If you don't know Cathy Erway, she is author of The Art of Eating In, a food maven and blogs about it.
In her spare time Cathy is also a rooftop farmer having launched a micro farm atop the Six Point Craft Ales brewery in Red Hook Brooklyn last year.
What is particularly unique about this micro farm is that Cathy crafted her planters from recycled beer kegs.
Last years creative idea has become even better since Cathy discovered the benefits of sub-irrigated planters (SIPs).
Having an open mind, she was more than willing to convert part of the micro farm to test the SIP concept. You can now think of these planters as SIP beer kegs for a bit of a pun.
You can read Cathy’s own words about the sub-irrigated keg planter test. She is overjoyed to see the superior growth of the plants in the SIP keg planters.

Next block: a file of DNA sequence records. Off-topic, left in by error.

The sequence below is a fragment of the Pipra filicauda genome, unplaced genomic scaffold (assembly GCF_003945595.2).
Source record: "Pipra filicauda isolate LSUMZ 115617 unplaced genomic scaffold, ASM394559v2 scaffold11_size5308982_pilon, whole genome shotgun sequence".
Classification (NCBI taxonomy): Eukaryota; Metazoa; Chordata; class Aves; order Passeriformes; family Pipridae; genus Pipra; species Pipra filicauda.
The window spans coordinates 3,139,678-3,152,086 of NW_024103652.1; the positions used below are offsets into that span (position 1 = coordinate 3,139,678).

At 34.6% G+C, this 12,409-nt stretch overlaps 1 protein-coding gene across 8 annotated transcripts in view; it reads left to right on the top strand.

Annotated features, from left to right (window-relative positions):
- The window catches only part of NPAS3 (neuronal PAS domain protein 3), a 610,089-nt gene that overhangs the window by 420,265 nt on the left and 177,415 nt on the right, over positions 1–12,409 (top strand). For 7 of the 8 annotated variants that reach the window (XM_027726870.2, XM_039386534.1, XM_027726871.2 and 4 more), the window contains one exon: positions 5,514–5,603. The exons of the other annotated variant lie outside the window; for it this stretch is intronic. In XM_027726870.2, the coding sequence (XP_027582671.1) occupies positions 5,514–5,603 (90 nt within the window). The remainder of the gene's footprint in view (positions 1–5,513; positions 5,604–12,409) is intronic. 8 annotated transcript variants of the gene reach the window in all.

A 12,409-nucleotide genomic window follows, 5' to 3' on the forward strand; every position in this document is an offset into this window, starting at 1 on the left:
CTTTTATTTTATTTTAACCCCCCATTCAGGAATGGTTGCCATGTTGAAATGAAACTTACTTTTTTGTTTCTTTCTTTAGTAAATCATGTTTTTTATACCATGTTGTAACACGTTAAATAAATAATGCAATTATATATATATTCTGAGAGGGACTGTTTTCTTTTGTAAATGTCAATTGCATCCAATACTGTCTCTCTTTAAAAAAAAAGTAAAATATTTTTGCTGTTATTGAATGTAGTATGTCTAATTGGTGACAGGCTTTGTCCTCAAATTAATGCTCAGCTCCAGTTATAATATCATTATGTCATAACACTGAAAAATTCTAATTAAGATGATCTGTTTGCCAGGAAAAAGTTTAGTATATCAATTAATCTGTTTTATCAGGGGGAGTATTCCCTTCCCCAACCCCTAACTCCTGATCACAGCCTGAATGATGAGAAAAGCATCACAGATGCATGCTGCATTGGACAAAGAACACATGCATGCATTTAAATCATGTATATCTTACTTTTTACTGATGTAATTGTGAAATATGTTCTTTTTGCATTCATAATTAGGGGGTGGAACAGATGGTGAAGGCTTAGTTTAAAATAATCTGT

It’s high time I shared the revelation that’s come to our rooftop garden. This project has been months in the works, and years if you count the work of my consultants on this project, who have dedicated their life’s work to exploring and sharing the virtues of SIPs (sub-irrigated planters). And now that the sun has been beating down hard on the rooftops of Red Hook, these uniquely outfitted keg-containers have proven themselves so much worthy of the effort that was put into them. The plants in SIPs are really outdoing all the others.
Last fall, I became aware of a gardening tip ardently encouraged by a horticulturist named Bob Hyland, of Inside Urban Green. His recommended system for healthy, productive plants in tight quarters such as the city was by sub-irrigation.